Vol. 166 No. #13 Archives

More Stories from the September 25, 2004 issue

  1. Materials Science

    Heat-controlled implant delivers insulin on demand

    The field of drug delivery is literally heating up, with the development of a new polymer implant that releases insulin in response to changes in temperature.

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  2. Health & Medicine

    Hepatitis B vaccine linked to MS

    People who develop multiple sclerosis are more likely than others to have received a hepatitis B vaccination in recent years.

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  3. Humans

    Rembrandt’s eye saw no depth

    The 17th-century Dutch artist Rembrandt lacked stereoscopic vision, an optical analysis of his self-portraits suggests.

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  4. Chemistry

    Bacteria send out molecular scrounger for copper

    Scientists have discovered the organic molecule that bacteria use to take up copper, which the microbes then use to chemically crack methane.

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  5. Tech

    Transmuting a powerful poison

    A new chemical process for fuel cells powered by hydrocarbons eliminates carbon monoxide that would clog fuel-cell electrodes while also extracting energy from the troublesome gas.

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  6. Physics

    Orbiting relativity test gets slow start

    Unexpected but necessary adjustments to a satelliteborne test of relativity theory have slashed the time available to collect data.

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  7. Marrow cells take up residence in wounds

    Bone marrow–derived cells linger in skin wounds much longer than previously thought, aiding in healing.

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  8. Tech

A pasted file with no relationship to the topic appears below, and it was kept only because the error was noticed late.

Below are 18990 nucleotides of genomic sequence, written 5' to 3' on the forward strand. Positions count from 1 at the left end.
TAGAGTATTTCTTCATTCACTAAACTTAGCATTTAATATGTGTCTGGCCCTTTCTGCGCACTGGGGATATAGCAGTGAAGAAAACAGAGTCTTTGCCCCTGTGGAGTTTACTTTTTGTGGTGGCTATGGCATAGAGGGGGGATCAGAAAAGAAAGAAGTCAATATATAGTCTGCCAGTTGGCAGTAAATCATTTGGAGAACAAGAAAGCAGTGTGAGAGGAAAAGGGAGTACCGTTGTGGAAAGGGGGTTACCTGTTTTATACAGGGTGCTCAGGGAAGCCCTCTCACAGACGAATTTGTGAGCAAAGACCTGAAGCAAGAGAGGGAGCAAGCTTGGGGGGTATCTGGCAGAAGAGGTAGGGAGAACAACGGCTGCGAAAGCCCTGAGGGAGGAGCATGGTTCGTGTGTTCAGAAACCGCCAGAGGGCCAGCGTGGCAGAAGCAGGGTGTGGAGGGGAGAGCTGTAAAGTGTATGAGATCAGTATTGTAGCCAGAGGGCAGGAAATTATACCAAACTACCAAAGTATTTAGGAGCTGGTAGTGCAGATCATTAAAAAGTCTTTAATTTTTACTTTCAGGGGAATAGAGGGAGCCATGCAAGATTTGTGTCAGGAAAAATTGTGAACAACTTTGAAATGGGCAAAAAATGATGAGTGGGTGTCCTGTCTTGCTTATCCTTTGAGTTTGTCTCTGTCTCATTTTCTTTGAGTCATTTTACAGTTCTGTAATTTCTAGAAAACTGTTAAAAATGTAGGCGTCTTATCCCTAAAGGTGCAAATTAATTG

Bartending lessons for microassembly

    Engineers have demonstrated the feasibility of quickly assembling identical microcircuit components by agitating subunits in a liquid.

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  9. Paleontology

    Big Gulp? Neck ribs may have given aquatic beast unique feeding style

    The fossilized neck bones of a 230-million-year-old sea creature have features suggesting that the animal's snakelike throat could flare open and create suction to pull in prey.

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  10. Health & Medicine

    Sleep on It: Fitful slumber tied to diabetes risk

    Disturbed slumber, or sleep apnea, appears to make people more susceptible to certain conditions that lead to diabetes.

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  11. Plants

    Morphinefree Mutant Poppies: Novel plants make pharmaceutical starter

    A Tasmanian company has developed a poppy that produces a commercially useful drug precursor instead of full-fledged morphine, and a research team now reports how the plant does it.

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  12. Physics

    Spooky Timing: Quantum-linked photons coordinate clock ticks

    Physicists have demonstrated a new technique for bringing distant clocks into closer synchronization by means of entangled photons whose quantum properties are mysteriously correlated.

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  13. Roma Record: Paths of the Gypsy population’s diasporas

    Tracking genetic mutations has given researchers a tentative picture of the migration patterns of the Roma, or Gypsies, over the last millennium.

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  14. Health & Medicine

    Walking Away from Dementia: Moderate exercise protects aging minds

    Two fresh studies strengthen the case that physical activity, including walking at a moderate pace, protects the aging brain from cognitive decline and dementia.

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  15. Earth

    Deep Squeeze: Experiments point to methane in Earth’s mantle

    Although today's fossil fuel reserves reside in Earth's crust, a new study suggests that hydrocarbon fuel might also nestle deep in the mantle, at depths of 100 kilometers or more.

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  16. Tech

    Hungry for Nano

    The food industry is turning to nanotechnology as it searches for innovations that could bring safer, healthier, and tastier products to consumers.

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  17. Physics

    Information, Please

    Understanding whether the information swallowed by black holes is destroyed forever may provide physicists with new clues for unifying gravity and quantum theories.

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  18. Humans

    Letters from the September 25, 2004, issue of Science News

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